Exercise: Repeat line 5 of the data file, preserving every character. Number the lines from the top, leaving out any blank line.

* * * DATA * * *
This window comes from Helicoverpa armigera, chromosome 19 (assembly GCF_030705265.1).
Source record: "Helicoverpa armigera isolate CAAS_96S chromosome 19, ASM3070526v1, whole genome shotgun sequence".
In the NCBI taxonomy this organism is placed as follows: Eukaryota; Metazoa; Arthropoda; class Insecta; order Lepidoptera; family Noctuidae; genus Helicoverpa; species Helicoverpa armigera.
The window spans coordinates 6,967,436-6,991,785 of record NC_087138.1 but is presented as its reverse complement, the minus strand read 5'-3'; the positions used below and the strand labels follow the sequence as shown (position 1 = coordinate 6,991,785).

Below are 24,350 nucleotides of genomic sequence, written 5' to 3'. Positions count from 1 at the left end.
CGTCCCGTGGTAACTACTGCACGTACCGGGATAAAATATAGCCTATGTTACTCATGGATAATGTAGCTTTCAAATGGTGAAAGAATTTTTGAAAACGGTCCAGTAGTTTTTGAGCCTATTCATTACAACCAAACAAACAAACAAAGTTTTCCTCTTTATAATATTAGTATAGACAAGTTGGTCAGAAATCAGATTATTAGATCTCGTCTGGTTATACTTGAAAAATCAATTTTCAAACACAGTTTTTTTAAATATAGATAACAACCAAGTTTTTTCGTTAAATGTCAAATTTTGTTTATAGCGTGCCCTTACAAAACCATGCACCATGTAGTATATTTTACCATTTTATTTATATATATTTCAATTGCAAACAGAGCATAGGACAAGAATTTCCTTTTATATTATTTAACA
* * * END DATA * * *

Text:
Below are 24,350 nucleotides of genomic sequence, written 5' to 3'. Positions count from 1 at the left end.